“It will involve sharing specific knowledge while connecting the participating start-ups to relevant investors, like-minded people and mentors to accelerate their businesses. Also, it will allow start-ups to connect with other start-ups, scale-ups and SMEs in a universe of Atlantic blue ports.

“We’re searching for innovative start-ups, whose cutting-edge solutions may contribute to boosting digitalisation and improve operational efficiency, green transition and positive impact on achieving sustainability metrics, and for the emergence of new businesses for the ports in the blue economy area.

“AspBAN aims at kicking off a dynamic start-up acceleration ecosystem where EU Atlantic ports will work as blue economy hubs.”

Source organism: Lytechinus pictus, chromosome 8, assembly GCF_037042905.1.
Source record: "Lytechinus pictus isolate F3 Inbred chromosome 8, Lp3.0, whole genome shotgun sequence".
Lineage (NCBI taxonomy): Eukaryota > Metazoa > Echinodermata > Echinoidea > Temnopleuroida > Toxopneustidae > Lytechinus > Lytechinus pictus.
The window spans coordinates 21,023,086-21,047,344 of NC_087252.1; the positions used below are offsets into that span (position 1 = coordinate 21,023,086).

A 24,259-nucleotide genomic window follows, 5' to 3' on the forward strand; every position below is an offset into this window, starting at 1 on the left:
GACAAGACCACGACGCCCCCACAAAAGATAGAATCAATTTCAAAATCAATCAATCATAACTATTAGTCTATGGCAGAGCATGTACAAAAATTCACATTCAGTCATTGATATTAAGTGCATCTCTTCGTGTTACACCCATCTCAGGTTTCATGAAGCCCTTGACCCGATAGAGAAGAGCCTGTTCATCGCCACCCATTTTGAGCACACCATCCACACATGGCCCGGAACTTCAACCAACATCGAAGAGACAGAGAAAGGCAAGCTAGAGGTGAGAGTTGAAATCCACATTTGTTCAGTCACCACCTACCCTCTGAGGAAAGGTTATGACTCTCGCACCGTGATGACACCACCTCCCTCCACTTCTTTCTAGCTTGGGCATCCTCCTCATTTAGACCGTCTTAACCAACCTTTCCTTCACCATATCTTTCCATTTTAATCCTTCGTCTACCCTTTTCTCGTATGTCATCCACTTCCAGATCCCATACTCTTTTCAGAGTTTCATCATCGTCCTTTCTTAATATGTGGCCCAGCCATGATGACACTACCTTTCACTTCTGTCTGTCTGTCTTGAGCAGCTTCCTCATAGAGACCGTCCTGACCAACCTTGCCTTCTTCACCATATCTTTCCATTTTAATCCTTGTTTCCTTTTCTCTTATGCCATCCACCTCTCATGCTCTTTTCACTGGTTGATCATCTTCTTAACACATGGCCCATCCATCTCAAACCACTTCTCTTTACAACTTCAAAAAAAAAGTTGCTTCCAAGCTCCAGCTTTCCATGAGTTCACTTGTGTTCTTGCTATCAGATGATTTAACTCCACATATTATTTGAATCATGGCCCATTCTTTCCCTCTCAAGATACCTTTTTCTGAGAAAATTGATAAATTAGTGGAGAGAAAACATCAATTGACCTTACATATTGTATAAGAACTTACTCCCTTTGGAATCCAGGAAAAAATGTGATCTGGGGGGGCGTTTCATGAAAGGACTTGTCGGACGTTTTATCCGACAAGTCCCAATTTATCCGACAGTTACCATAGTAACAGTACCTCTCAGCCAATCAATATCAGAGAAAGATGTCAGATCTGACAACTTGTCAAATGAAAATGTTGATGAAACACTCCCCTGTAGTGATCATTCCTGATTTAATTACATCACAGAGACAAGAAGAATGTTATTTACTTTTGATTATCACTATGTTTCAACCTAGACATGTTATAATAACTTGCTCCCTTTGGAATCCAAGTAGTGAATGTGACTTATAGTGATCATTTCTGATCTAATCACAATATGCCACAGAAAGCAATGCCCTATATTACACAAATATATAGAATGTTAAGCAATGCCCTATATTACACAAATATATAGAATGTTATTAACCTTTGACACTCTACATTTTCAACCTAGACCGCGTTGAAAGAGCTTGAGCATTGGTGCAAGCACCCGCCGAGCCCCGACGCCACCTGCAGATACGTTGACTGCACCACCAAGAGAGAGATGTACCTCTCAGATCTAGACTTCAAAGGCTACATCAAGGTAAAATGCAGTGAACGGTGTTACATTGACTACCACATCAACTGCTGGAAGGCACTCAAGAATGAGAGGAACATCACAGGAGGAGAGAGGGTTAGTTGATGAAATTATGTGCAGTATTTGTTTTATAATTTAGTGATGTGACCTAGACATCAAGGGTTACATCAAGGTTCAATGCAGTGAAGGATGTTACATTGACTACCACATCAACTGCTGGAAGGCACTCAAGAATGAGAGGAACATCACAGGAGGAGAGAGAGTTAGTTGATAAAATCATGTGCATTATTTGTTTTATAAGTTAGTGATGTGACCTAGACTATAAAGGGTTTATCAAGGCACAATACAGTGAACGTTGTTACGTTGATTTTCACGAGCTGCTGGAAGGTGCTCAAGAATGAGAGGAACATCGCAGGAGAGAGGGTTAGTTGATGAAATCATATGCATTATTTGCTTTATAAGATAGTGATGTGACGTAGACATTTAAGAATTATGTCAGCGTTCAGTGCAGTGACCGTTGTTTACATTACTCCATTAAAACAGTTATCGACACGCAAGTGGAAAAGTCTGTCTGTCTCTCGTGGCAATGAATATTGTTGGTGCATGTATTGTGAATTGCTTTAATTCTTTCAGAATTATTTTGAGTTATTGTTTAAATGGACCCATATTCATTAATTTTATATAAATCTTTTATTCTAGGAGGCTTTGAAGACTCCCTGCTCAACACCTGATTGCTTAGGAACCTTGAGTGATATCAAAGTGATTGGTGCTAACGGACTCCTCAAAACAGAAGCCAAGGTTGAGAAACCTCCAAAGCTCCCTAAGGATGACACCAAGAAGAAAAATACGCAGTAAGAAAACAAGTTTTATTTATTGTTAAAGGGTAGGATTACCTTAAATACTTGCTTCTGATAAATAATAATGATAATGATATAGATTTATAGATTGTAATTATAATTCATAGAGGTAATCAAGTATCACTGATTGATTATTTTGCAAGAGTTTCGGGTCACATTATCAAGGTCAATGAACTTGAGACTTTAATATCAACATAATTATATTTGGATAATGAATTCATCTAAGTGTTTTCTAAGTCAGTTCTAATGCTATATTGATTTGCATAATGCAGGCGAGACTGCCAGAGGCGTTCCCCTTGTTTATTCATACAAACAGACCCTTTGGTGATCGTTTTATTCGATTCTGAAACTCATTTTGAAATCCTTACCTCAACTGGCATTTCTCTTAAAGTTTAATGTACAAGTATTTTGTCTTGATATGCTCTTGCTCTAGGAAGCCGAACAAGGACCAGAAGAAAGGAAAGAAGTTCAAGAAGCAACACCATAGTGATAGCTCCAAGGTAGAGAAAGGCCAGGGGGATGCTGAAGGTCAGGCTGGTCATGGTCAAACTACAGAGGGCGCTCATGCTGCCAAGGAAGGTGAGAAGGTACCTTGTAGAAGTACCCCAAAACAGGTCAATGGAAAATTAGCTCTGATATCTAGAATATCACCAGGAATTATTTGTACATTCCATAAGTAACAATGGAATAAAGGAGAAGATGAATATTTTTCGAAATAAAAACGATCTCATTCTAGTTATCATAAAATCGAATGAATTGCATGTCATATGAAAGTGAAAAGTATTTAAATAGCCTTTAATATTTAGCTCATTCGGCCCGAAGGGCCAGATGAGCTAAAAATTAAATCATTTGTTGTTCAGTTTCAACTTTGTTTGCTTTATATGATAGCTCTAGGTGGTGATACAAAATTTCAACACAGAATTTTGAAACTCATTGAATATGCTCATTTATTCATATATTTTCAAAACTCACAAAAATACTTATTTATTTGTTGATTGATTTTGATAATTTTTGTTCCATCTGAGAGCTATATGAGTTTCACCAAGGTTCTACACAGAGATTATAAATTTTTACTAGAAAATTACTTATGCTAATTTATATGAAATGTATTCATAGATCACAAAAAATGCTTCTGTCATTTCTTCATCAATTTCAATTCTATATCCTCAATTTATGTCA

The Acceleration Services programme is free of charge and start-ups may apply until next Friday 15 October 2021. For further details, visit the AspBAN project 2021 microsite HERE.

Published in Ports & Shipping

An upcoming webinar hosted by the Marine Ireland Industry Network aims to highlight ‘Ireland’s Blue Edge in Innovation’.

The showcase of Irish marine clusters and technology companies will be hosted on the GoToWebinar platform on Thursday 30 September from 11am to 12.30pm. Registration is open HERE.

Three industry clusters will be showcased, namely offshore wind power, the marine bioeconomy and commercial fishing in Killybegs.

There will also be presentations from four Irish companies innovating in the marine sectorL Raceix, Cathx Ocean, Dublin Offshore Consultants and Druid Software.

For more details contact [email protected]

Published in News Update